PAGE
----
The mission of the Kenai Peninsula Borough Local Emergency Planning Committee is to prepare emergency response plans for all hazards, whether natural or manmade, occurring in the community; and to establish procedures for receiving and processing requests from the public for information generated by SARA Title III reporting requirements.
The KPB LEPD
The Kenai Peninsula Borough Local Emergency Planning District (LEPD) is located in Southcentral Alaska. The LEPD has a population of approximately 50,000 increasing to 150,000 during the summer tourist season. The Kenai Peninsula Borough's economy is diverse with fishing, tourism, government, transportation, retail and the petrochemical industry. Major communities include Homer, Kenai, Nikiski, Soldotna and Seward. These communities are connected by a state-maintained, paved two-lane highway system leading to Anchorage. There are numerous communities, such as Seldovia, that are located within the borough, but are not part of the road system. These communities also fall under the borough's and LEPD's planning responsibility.
Hazard Analysis: HIGH RISK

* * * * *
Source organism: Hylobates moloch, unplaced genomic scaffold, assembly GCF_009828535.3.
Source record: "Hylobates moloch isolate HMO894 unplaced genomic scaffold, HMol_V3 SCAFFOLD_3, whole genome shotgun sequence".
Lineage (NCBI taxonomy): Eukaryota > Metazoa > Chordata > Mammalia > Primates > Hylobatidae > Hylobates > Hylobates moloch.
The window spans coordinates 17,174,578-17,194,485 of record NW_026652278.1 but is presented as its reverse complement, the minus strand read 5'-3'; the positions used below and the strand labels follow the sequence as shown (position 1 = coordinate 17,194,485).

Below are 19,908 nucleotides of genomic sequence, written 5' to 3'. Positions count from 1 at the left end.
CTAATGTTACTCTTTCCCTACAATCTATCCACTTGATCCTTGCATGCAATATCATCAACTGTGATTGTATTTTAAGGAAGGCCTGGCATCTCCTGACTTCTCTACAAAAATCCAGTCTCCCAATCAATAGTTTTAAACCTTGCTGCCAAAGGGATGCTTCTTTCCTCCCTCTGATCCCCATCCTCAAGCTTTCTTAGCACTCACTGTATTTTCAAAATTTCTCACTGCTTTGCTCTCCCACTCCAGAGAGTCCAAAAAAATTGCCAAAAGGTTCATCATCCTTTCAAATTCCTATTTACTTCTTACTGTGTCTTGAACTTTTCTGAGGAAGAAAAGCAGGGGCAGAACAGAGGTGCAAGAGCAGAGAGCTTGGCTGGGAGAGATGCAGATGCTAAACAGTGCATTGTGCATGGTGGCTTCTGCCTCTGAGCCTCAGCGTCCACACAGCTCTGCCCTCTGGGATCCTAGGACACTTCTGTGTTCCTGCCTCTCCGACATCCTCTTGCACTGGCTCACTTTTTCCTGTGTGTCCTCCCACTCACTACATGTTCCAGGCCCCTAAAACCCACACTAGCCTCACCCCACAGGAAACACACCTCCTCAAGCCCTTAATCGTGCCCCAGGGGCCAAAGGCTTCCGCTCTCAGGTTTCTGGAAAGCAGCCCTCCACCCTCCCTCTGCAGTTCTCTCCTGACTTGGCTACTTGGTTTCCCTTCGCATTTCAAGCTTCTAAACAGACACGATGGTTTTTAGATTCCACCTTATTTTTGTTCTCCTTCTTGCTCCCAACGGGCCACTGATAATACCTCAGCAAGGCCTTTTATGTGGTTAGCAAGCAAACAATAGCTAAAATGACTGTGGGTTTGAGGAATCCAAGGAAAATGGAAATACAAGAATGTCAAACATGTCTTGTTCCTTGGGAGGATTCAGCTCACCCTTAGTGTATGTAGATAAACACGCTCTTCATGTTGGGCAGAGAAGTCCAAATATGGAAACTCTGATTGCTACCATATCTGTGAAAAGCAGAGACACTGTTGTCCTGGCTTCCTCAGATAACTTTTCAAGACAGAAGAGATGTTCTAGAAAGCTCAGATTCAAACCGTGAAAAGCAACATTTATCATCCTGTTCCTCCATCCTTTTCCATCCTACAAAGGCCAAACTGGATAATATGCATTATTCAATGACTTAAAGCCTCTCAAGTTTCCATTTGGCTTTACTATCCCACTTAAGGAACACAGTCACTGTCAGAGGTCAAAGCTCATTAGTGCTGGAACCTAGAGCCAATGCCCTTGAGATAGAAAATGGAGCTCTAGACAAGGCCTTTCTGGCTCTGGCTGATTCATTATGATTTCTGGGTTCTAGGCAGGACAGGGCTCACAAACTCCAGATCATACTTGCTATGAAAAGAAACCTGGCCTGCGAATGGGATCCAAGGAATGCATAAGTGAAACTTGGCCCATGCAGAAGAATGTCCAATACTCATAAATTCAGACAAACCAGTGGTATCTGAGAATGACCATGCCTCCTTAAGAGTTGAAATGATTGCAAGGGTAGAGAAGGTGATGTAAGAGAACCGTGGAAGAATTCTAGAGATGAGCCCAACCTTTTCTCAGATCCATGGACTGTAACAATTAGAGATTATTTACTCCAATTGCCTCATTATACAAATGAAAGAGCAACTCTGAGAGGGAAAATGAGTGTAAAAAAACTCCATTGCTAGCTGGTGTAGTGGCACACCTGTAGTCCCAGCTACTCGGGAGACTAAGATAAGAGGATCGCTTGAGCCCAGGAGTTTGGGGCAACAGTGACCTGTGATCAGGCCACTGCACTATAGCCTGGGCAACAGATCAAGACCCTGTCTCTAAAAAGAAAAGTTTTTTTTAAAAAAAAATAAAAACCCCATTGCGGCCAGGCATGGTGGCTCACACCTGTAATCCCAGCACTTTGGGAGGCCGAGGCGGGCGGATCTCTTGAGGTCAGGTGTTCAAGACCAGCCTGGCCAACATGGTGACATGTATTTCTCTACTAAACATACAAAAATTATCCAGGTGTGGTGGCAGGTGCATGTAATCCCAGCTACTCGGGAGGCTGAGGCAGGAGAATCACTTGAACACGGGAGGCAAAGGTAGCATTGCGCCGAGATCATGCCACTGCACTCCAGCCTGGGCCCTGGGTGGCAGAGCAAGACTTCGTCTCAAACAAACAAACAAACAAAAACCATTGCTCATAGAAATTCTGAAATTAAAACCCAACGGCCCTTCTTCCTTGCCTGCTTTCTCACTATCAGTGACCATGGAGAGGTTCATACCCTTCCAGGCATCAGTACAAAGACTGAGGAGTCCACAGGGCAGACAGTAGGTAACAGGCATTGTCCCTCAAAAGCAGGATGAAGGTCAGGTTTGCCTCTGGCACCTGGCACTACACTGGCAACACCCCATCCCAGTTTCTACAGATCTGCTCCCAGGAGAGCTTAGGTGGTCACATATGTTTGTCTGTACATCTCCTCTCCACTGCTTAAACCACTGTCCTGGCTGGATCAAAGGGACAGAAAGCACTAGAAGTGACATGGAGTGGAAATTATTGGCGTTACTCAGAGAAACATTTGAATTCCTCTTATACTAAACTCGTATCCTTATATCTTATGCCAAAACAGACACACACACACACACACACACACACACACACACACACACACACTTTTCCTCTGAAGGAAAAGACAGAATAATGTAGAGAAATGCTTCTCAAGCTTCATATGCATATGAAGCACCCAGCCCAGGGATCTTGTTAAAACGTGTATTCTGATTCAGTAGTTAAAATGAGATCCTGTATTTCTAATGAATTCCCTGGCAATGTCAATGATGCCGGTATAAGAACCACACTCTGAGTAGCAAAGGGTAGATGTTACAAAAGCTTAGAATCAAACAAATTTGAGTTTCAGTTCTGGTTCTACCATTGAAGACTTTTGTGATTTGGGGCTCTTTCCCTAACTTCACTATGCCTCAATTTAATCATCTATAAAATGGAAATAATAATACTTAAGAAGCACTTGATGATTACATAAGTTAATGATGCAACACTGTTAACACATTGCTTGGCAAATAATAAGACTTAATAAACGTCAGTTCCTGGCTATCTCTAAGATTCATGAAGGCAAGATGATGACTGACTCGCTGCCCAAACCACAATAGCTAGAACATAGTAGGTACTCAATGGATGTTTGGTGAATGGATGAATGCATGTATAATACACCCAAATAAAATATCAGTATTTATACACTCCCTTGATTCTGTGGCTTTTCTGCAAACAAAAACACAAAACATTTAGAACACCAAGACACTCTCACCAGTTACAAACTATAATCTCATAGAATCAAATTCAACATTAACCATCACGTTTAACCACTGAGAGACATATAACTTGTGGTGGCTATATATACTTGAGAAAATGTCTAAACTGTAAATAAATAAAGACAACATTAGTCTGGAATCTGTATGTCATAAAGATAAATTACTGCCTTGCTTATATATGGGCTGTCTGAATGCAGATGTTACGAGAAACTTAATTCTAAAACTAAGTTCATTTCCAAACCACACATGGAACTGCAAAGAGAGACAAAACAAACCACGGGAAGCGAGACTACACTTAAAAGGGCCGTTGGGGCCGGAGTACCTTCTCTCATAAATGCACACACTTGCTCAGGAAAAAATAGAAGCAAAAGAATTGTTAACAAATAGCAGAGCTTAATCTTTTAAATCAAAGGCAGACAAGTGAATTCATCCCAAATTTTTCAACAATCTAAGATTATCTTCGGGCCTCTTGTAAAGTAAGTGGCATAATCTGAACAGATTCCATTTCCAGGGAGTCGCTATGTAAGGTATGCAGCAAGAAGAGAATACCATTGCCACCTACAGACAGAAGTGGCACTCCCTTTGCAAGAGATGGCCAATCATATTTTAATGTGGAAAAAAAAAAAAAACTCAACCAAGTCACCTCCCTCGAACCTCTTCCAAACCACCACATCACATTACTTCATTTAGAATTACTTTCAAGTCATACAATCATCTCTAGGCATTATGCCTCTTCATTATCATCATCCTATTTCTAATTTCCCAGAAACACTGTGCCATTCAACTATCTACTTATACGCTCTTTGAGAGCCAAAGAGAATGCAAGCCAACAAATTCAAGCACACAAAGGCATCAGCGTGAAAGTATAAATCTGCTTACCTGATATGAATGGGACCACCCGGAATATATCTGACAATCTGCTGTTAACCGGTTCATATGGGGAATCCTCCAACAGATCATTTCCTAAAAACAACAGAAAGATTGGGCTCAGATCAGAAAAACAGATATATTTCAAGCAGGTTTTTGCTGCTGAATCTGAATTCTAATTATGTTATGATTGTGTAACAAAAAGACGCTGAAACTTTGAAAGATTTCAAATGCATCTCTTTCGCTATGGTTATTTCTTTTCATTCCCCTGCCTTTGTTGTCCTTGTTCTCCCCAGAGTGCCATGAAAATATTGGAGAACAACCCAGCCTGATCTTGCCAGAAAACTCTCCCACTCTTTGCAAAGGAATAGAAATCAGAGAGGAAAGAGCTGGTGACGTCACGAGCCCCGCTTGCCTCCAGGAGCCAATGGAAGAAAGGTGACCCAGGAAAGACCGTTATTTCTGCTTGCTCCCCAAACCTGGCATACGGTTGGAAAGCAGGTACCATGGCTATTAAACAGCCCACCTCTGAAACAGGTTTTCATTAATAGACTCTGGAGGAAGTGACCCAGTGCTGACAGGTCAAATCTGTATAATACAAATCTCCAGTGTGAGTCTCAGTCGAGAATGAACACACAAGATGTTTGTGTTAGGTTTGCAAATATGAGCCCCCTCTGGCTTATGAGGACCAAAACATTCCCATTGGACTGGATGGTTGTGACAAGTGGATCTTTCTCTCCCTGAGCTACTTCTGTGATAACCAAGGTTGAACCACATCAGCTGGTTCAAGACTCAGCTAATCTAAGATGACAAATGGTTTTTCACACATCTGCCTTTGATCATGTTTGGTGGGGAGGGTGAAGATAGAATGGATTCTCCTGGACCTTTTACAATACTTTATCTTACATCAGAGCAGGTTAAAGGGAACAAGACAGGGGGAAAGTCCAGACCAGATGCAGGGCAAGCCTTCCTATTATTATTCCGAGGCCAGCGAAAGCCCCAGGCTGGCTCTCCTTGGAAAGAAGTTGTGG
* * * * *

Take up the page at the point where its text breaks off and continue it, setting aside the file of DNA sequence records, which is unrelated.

The borough has conducted a hazard vulnerability analysis that has identified the following hazards: earthquake, volcano, energy shortage, tsunami, fire, weather extremes, hazmat, flood, transportation accident and terrorism.
The LEPD covers approximately 25,000 square miles, approximately the same size as Massachusetts, Vermont and New Hampshire combined (about half the size of the state of Washington). Much of the planning district is largely uninhabited. Fjord-like estuaries characterize large stretches of shoreline and a large percentage of the coastal areas are highly mountainous. Marshes are found in the northern portion of the planning district. Though much of the district is relatively pristine, offshore platforms, shoreline refineries, and oil and hazardous substance transportation routes (by water, rail, highway and pipeline) serve to threaten the generally high environmental quality of the area. The numerous industries make up a diverse economy that is particularly vulnerable to technological disaster.
The weather in Cook Inlet regularly generates storms with winds up to 100 knots and waves of 35 feet. The tidal currents can exceed six knots. There are ice flows in the winter that can completely close Upper Cook Inlet to vessel traffic.
Cook Inlet is dotted by 16 offshore oil/gas drilling platforms. In addition there is an oil refinery, and the only LNG producing plant in the North American continent. Also present are fish processing plants that can have present large quantities of ammonia, gasoline, diesel, and propane. The Nikiski area receives and ships the largest quantities of petroleum products, and in fact the greatest tonnage of waterborne trade, in Southcentral Alaska.
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